Then I switched to the setting burr – the one that looks like a house from the side and which creates a good edge for the stone to rest on. Choose one of the exact same size or a fraction bigger – no more! Now I had a hole that was ideally fitted for the stone. Well, obviously I ended up swapping burrs around a lot, because I went slowly and carefully and had to adjust and take out more silver than I had initially done, but I ended up learning how to achieve the right depth.

In went the stone. What you are looking for is that the “table” – the flat top of the facet-cut stone – is absolutely flush with the surface you are attempting to set in. Hence the name of the technique.

I then chose to work a bit like when you are bezel setting: With my point burnisher (it looks like a short awl or pricker, just with a bit more rounded point) I pressed in the edge north, south, east and west to roughly secure the stone before starting to follow the edge around, slowly pushing it down upon the stone. In the end I just went round and round, tilting the burnisher more and more vertical as I went.

And all of a sudden, it was done. The stone didn’t move any more. I tried to hit it loose - it didn’t come loose. I pricked through from the backside with a needle (though not full force) and it stayed. I had flush set my first stone! Okay... the surface had taken quite a bit of abuse, how fortunate that I had gone for a design with a coarse surface, but still... stone was stuck and that was the main thing!

Immediately I went for the 2,5 mm stone and repeated the process with the same good result.

Surprised and happy I sat back and admired my work, awed by the fact that I had finally done it and even succeeded in my first attempt!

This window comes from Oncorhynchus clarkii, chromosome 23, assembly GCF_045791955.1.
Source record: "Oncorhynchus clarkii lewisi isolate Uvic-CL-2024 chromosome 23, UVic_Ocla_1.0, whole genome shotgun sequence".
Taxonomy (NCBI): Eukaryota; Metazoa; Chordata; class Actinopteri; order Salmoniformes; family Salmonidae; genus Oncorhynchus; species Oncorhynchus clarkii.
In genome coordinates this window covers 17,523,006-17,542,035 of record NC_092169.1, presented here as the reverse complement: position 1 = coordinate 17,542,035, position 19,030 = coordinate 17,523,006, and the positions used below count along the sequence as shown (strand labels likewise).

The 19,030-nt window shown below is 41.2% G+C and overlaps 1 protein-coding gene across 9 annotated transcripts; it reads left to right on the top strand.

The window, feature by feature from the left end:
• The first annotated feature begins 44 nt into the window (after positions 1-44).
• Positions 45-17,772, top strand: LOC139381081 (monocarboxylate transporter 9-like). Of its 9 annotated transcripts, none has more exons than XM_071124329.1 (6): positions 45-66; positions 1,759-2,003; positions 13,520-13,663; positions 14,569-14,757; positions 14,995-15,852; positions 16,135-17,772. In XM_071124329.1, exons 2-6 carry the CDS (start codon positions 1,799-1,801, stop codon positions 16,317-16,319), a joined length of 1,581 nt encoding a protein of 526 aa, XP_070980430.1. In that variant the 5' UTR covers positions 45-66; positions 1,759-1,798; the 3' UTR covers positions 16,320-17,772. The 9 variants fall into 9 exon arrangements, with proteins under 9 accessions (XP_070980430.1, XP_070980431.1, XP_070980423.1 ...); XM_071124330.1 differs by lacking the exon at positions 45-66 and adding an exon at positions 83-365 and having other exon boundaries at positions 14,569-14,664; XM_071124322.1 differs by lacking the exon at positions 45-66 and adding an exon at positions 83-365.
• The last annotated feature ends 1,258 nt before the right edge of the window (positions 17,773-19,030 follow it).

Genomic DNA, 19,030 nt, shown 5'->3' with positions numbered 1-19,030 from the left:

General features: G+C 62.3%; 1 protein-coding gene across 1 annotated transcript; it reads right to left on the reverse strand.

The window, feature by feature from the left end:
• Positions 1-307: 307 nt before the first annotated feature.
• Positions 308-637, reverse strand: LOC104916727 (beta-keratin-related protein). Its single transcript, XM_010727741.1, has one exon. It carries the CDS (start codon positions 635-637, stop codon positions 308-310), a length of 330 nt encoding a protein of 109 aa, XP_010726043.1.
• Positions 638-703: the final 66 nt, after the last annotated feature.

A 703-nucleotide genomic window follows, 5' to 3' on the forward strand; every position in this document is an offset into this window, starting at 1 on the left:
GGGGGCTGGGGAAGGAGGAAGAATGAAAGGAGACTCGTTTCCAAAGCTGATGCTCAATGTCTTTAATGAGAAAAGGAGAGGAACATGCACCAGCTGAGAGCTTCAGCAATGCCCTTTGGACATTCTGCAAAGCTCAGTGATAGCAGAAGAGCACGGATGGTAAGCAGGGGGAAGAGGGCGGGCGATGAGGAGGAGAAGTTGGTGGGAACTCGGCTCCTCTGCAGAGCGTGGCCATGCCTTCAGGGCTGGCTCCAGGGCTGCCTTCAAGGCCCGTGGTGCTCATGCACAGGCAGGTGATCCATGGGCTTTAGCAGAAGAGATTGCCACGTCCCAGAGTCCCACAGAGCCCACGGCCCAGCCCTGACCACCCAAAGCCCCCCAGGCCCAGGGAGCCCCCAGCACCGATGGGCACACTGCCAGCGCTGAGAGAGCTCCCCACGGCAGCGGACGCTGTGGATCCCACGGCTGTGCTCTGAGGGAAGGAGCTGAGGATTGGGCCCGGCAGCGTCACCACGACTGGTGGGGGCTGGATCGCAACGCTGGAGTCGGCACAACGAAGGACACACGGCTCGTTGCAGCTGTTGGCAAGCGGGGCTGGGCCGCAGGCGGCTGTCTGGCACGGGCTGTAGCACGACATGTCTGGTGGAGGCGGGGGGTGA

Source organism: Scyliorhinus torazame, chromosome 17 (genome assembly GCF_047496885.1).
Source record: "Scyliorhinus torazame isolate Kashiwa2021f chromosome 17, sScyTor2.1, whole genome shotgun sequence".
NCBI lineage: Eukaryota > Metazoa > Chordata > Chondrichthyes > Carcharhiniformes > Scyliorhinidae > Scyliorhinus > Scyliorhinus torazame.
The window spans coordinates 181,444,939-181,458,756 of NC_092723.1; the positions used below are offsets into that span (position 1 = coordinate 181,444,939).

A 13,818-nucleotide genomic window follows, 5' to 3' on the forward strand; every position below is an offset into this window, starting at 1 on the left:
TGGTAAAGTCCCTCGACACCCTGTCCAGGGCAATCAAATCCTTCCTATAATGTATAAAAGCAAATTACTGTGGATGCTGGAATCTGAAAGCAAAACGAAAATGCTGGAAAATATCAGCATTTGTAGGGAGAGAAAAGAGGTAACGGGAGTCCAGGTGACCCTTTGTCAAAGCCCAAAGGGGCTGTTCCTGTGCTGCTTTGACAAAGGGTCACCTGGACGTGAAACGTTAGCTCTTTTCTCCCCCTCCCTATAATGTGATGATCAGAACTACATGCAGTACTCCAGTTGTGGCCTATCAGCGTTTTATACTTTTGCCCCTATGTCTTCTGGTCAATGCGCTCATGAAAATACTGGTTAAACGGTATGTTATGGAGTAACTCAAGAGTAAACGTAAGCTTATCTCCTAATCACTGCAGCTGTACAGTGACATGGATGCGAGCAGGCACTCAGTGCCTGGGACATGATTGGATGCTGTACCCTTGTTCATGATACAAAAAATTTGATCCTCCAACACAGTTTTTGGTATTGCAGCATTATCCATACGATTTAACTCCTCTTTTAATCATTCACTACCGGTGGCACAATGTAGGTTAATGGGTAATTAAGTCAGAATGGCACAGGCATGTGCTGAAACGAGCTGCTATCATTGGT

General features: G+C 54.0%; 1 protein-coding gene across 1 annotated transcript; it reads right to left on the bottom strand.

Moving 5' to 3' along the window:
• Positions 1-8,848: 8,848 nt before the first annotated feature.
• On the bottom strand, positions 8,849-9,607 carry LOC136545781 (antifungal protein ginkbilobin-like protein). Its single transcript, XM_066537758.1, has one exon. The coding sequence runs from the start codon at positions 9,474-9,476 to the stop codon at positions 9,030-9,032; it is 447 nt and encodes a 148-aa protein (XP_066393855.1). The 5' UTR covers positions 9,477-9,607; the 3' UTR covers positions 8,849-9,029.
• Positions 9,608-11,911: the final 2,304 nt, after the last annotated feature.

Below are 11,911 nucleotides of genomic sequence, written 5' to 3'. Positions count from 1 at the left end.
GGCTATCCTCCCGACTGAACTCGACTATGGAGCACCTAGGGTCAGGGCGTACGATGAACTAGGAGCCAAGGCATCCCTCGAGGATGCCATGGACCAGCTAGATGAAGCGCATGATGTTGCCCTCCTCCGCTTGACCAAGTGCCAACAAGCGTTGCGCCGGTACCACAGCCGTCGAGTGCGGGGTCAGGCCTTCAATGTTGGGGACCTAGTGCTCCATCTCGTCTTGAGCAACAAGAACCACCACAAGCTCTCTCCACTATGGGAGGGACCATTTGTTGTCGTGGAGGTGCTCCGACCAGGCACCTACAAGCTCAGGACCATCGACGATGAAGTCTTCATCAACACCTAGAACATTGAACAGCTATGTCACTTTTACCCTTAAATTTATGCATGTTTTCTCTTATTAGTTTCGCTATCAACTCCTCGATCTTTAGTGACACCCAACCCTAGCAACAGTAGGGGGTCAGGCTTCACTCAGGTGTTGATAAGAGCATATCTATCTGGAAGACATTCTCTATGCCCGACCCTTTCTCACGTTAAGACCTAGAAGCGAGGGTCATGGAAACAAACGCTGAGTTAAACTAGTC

All of a sudden I feel like a ”grown up” jeweler and a whole new range of designs opened up to me. A big design-limitation has been removed. Yesyes, I will have to practice some more etc., but the ice is broken and the way to tiny glittering diamonds flush set in my designs is paved. Hooray! I am looking forward to sharing those designs with you in future.

(There are many more instructions on flush setting on the internet. If you would like another one, check out the one from Ganoksin: )

A last comment on the hole-drilling-issue:
I was so enthusiastic about my new ability that I decided to throw myself into creating a new version with more, but smaller stones - this time without the holes behind the stones. Again I went for sapphires, but various shades of pinks. Here is the result together with the first try:

And solo:

I think it came out quite nice and when reconsidering the hole-or-no-hole-issue, I took a closer look at the first ring. Turns out that I can see the colour of my skin shining through the biggest of the blue stones when I'm wearing the ring, which isn't necessarily a good thing. I don't think I'll drill through again, or if I do, use a very small drill, but what do you say? Hole or no hole?